How to Become a Social Media Manager
There are many businesses, both large and small, that are looking to hire social media managers to share their content and grow their online brand presence.
If you are someone who is really good at coming up with creative content and you have a love for graphic design and social media, becoming a social media manager could be the perfect opportunity for you.
To help you learn more on what it’s like to work as a social media manager, I reached out to Maggie Stara, a successful social media strategist and online instructor. Maggie shared some really helpful tips on becoming a social media manager. Here’s what she had to say.
Become a Social Media Manager
I first started working as a social media manager after quitting my job as a tour manager in Europe and moving to Australia with my partner Nick. I was on a really restrictive visa that limited my traditional job options. Not to mention, we had both been getting paid to travel for years while working in Europe so the idea of a 9-5 office made us both very nervous.
I stumbled upon a Facebook group full of people working online as social media managers while traveling the world. It was like this big weight was just lifted off my shoulders. I could see a way that I could work as much as I wanted, whenever I wanted, while I continued to travel and live a nomadic life.
I spent a few months learning the skills to work online and managed to get enough clients to replace a full-time income in just a couple of months.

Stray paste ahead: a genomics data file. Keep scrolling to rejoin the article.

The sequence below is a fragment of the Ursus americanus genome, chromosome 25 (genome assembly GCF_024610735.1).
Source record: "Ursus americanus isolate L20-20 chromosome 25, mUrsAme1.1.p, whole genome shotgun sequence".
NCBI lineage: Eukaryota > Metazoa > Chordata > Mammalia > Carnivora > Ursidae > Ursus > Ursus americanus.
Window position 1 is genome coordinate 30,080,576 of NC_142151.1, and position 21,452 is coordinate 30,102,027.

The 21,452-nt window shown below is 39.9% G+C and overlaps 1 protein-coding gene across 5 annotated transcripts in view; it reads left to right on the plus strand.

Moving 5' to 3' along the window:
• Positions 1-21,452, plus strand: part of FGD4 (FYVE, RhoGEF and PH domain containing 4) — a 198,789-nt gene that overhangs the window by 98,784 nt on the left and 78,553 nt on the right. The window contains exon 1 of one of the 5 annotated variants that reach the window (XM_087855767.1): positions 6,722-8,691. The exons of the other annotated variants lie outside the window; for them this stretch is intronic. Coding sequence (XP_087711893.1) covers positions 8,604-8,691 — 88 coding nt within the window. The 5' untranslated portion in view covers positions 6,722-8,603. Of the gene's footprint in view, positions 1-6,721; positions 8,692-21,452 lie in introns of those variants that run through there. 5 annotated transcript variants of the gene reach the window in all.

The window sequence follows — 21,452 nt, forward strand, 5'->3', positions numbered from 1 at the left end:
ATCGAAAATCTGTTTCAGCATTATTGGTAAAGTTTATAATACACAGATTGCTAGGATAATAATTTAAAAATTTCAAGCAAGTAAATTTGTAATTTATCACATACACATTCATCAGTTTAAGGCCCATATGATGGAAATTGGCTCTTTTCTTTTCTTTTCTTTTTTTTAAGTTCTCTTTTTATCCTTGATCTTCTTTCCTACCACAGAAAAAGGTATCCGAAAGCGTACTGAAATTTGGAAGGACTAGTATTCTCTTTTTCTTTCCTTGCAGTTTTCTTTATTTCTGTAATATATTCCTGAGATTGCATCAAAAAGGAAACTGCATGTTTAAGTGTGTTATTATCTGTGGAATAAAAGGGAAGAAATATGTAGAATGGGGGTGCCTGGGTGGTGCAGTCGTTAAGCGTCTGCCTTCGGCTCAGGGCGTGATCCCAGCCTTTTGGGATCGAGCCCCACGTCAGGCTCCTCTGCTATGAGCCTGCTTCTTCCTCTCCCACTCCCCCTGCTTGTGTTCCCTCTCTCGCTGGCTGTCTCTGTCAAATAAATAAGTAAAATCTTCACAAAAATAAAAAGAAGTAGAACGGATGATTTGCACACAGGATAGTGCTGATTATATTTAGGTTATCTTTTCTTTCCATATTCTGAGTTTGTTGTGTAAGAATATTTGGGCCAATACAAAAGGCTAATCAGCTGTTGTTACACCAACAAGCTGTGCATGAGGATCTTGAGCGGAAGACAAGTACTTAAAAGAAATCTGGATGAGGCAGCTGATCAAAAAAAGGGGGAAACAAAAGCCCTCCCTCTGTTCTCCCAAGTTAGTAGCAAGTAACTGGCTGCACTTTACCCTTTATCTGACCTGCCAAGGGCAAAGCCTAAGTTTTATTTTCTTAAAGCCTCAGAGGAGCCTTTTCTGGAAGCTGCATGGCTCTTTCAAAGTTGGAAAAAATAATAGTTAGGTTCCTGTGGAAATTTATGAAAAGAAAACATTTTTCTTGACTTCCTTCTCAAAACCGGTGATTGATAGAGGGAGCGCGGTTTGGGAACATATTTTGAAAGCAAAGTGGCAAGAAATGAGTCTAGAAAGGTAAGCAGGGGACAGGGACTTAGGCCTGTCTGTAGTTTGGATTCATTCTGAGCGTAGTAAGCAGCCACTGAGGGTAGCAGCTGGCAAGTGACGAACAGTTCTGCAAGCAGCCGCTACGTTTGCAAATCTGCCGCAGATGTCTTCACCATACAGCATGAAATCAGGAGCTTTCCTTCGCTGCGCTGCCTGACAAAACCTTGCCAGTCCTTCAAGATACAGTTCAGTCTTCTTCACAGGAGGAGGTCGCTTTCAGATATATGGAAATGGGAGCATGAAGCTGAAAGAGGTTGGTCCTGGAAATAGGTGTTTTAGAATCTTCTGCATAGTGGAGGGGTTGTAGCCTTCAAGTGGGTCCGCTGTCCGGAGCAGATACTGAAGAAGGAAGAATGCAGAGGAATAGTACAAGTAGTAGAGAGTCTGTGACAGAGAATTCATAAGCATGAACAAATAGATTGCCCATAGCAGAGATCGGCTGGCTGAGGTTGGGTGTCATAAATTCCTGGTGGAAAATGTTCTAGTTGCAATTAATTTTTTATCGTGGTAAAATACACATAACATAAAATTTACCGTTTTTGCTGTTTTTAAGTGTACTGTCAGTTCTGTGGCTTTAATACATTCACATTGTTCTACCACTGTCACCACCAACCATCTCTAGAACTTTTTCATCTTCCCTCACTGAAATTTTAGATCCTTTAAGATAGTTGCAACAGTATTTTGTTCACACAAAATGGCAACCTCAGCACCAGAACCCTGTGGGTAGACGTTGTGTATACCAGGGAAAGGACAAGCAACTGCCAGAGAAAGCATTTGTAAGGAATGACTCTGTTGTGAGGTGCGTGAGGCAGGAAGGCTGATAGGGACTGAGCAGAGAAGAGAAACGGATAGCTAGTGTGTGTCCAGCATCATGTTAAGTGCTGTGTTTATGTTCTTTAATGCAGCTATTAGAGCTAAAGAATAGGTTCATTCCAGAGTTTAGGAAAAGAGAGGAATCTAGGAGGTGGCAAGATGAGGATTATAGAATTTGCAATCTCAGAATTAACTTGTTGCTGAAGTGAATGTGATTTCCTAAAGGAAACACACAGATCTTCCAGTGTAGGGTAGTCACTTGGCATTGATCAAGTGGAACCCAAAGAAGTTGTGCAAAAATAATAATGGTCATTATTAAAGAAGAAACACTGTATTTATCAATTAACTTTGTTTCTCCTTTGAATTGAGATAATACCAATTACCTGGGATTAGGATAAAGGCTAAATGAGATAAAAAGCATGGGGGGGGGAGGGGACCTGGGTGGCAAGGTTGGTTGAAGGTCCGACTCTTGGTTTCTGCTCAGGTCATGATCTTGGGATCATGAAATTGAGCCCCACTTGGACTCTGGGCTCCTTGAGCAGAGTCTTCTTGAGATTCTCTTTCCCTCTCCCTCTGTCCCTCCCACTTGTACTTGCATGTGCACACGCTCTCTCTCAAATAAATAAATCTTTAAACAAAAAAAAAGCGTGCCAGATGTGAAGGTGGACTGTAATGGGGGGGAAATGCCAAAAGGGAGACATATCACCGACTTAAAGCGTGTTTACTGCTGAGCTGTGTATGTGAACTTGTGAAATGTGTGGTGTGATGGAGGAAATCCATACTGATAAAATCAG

Since those days, I have expanded my skills into the fabulous world of digital marketing and teaching online courses.
I get bored easily if I have to do the same thing over and over again. So, lucky for me, there really is no single job description for a social media manager. What it means to one client is usually totally different from what it means for another client.
Generally speaking, it involves engaging with a brand’s audience through social media on their behalf. But this could entail doing graphic design work, copywriting, video editing, running paid ads, community engagement with the brand’s followers and so much more. It could also involve simple tasks such as scheduling posts or doing administrative work.
When it comes to social media management, the world is your oyster and more often than not, the role becomes whatever you make it! The best kind of clients are the ones who are more than happy to cater the role to your passion and skill set, and let your crazy creativity shine.
Again, this varies a lot role to role. But generally speaking, the skills would entail being able to create human content for humans. While maintaining the brand’s tone of voice and branding style, of course. I like to think of it as becoming a bit of a digital chameleon –ready to adapt to a new brand whenever the opportunity strikes.
The kinds of skills a great social media manager would possess in terms of creating content would be:
- Conversational copywriting
- Some graphic design
- Knowledge of each social media platform and how content needs to vary across these platforms based on their respective audiences
Then of course, they need to be able to schedule posts and analyze data to determine what’s working and amplify those efforts.